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Labor Scheduling, Part 2: Knowing How Many On-duty Employees to Schedule

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[Excerpt] You've figured out how many customers to expect, and now you need to decide how many employees to schedule. Alas, to do that well is more complicated than you might think. Labor scheduling constitutes a large portion of the costs under the control of front-line managers in service organizations. Scheduling too few employees can result in poor service, overworked employees, and lost sales. Scheduling too many employee hours can reduce operating margins. Moreover, one needs to schedule employees who have the necessary skills and to try to honor employees’ requests for specific work hours. The manager has to take into account customer demands, employee skills, and employee work-hour requests-not to mention government regulations, company policies, and contractual obligations-while keeping an eye on profits.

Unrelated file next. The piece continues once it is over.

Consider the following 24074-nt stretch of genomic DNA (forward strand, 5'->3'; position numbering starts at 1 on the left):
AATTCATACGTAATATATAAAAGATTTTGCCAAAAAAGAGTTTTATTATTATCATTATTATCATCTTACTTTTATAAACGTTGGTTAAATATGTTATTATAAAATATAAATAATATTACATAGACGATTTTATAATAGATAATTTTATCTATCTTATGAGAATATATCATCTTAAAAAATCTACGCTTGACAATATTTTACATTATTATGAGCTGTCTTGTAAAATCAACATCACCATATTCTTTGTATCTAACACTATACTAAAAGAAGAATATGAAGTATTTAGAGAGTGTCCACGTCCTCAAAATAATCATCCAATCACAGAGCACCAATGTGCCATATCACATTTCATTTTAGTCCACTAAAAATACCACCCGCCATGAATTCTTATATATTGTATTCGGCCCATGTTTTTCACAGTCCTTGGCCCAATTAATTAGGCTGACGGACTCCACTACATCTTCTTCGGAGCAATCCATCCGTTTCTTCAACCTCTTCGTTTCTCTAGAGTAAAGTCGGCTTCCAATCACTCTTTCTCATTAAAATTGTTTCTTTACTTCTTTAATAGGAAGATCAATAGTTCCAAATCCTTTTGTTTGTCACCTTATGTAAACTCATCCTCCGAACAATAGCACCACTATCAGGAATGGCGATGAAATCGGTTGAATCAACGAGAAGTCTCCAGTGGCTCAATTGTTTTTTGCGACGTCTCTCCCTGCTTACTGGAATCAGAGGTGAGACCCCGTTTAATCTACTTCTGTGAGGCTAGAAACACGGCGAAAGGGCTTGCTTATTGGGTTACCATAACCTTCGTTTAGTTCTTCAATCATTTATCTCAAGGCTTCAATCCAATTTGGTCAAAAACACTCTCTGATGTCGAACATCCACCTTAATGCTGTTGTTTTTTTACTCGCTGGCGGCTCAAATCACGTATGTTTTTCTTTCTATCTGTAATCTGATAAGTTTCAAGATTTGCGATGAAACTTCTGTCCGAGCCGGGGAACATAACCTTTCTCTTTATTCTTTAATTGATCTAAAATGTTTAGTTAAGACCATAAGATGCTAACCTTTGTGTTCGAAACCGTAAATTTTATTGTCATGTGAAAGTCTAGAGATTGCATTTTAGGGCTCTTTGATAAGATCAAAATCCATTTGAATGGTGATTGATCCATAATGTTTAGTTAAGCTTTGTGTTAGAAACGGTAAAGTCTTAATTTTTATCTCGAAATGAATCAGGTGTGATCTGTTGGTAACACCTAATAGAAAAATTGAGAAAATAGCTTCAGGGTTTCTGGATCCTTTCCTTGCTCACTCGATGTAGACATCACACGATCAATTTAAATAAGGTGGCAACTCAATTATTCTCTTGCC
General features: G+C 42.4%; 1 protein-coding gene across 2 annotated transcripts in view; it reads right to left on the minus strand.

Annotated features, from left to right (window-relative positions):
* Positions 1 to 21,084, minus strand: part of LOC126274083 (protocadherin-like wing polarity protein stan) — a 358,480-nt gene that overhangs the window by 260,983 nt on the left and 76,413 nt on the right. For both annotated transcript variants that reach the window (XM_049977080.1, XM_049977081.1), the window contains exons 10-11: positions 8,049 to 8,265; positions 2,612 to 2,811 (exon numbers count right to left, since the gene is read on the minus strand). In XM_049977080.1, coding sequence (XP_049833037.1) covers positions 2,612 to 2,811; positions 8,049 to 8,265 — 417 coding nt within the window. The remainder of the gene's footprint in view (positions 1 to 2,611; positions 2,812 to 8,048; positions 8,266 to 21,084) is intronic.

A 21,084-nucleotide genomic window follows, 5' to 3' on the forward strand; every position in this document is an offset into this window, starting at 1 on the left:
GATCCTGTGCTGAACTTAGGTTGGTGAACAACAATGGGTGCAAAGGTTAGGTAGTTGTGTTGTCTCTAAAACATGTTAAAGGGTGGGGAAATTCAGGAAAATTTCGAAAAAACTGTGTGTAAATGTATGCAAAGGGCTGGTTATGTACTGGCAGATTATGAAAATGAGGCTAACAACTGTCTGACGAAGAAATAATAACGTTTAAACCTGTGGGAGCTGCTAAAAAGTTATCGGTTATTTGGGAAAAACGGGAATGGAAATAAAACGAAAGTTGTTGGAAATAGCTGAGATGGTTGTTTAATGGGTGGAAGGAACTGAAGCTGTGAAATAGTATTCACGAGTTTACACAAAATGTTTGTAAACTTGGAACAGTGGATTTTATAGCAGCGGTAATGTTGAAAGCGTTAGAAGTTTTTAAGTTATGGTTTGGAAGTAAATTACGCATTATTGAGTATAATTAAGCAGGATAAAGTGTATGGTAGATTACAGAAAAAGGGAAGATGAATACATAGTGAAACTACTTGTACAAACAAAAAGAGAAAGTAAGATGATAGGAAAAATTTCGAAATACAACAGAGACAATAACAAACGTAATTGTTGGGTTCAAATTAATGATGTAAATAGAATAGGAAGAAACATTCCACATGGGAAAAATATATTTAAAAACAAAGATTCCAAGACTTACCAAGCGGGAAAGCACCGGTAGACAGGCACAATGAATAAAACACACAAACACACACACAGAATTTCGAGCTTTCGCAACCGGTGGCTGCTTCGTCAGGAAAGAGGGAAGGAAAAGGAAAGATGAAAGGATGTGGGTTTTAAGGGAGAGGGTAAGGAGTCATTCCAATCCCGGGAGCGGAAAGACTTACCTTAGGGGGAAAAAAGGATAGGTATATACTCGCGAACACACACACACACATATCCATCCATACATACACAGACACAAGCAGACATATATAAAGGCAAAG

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1998-12-01

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schedules; service systems; queuing models; staffing levels

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Government Document

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Required Publisher Statement: © Cornell University. Reprinted with permission. All rights reserved.

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